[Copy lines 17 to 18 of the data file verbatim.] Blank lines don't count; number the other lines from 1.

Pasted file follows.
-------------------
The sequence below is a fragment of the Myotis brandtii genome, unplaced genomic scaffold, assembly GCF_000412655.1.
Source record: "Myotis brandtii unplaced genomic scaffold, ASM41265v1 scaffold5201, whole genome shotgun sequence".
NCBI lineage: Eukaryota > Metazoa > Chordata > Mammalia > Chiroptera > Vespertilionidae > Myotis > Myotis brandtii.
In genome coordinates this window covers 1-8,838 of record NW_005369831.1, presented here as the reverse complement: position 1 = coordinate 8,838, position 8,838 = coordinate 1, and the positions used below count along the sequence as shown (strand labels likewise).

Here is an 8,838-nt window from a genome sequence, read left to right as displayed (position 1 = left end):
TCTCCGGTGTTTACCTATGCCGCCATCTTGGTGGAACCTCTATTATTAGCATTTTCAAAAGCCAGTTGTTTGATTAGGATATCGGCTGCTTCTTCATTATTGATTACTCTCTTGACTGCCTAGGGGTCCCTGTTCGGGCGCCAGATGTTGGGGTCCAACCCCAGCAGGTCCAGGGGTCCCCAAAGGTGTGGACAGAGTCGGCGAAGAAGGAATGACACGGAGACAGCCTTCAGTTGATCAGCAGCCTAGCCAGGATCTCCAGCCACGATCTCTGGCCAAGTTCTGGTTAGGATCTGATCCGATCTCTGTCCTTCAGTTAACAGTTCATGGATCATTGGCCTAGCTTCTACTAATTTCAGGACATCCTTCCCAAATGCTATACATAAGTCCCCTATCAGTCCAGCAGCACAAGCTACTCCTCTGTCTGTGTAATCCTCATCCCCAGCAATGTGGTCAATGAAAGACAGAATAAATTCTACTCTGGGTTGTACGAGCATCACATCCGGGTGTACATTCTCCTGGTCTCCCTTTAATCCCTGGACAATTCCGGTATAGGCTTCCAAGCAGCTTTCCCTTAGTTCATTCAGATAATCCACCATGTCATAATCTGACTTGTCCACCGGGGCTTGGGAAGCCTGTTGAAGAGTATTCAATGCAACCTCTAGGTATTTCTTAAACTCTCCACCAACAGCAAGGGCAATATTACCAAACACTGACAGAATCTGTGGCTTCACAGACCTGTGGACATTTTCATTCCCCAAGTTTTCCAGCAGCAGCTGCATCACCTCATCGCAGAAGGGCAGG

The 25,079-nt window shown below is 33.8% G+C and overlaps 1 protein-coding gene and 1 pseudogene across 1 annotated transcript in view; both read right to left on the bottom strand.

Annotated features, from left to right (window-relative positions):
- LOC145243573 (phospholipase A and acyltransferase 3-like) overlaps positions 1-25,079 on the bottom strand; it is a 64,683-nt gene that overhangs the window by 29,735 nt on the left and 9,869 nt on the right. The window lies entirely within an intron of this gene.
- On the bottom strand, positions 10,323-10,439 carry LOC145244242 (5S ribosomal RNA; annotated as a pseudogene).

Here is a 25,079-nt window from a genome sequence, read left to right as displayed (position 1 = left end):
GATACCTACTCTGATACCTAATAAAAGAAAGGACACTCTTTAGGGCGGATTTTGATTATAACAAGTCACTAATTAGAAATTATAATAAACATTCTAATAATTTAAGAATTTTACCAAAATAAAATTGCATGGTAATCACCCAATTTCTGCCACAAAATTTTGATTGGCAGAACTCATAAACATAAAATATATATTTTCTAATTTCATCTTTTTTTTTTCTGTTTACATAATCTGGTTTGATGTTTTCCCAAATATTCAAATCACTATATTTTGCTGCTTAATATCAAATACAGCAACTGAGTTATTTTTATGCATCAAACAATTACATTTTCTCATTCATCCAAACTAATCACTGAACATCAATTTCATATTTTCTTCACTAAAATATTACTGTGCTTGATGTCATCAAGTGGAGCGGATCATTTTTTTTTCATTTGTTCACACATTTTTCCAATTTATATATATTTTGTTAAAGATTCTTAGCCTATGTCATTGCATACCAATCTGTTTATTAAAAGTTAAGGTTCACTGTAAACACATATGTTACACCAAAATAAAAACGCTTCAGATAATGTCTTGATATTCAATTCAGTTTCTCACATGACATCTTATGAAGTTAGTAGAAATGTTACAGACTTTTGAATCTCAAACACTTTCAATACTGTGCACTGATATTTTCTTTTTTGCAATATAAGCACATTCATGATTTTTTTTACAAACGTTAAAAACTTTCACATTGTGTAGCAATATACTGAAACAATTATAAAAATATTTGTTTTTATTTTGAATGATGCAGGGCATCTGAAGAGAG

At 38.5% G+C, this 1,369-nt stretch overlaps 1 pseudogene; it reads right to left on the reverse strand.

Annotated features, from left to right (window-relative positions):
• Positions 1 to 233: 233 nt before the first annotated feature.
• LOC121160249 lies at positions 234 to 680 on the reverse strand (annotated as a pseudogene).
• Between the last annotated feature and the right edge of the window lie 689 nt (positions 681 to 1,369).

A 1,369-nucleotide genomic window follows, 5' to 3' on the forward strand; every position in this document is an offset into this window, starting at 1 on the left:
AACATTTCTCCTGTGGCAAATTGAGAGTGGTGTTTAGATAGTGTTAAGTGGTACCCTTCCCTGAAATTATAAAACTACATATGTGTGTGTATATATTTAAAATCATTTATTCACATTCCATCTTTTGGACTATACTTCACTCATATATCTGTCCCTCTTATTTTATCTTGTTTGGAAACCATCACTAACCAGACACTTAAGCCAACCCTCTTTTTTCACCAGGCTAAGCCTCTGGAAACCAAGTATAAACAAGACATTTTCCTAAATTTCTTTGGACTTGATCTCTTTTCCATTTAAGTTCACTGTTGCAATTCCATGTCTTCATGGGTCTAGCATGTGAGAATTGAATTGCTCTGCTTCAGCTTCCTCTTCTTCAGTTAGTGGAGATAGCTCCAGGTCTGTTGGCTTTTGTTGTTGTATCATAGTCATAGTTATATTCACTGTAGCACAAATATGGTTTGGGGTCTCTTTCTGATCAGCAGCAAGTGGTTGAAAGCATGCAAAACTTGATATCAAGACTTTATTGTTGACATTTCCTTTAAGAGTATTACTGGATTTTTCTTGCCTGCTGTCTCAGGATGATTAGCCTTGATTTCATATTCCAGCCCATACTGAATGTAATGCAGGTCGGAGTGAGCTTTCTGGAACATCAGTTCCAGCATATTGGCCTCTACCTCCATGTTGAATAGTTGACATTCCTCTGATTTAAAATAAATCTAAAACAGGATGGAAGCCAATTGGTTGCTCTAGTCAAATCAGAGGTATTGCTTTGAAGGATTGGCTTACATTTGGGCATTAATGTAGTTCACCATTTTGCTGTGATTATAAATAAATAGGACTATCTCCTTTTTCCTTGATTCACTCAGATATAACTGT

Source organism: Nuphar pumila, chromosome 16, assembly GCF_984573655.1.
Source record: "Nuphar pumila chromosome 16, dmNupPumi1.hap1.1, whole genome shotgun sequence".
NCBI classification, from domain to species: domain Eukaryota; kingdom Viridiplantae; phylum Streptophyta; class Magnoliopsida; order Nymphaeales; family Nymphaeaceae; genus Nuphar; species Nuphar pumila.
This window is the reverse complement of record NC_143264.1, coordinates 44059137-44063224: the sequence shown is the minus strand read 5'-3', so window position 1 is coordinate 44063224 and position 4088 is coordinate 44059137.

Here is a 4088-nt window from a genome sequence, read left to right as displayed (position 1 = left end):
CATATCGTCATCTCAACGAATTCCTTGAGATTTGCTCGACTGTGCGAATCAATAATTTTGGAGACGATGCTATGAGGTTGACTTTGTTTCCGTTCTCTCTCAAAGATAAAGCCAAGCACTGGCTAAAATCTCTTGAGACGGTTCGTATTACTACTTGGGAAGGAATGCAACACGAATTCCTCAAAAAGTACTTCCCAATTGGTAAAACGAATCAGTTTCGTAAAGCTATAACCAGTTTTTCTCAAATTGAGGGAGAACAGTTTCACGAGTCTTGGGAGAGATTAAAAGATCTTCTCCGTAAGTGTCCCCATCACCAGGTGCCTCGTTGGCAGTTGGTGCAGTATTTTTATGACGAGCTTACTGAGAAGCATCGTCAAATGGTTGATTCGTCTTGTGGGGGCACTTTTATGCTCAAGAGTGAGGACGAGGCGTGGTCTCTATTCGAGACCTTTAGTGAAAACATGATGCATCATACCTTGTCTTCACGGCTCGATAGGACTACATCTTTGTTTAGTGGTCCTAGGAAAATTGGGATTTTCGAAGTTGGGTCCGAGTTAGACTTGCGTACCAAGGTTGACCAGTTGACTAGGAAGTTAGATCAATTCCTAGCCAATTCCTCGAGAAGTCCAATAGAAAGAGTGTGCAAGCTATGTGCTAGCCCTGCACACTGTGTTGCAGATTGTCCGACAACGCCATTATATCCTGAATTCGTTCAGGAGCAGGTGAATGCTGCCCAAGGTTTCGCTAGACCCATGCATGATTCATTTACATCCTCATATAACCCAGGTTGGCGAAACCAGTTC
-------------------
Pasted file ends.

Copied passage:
• Between the last annotated feature and the right edge of the window lie 689 nt (positions 681 to 1,369).

A 1,369-nucleotide genomic window follows, 5' to 3' on the forward strand; every position in this document is an offset into this window, starting at 1 on the left: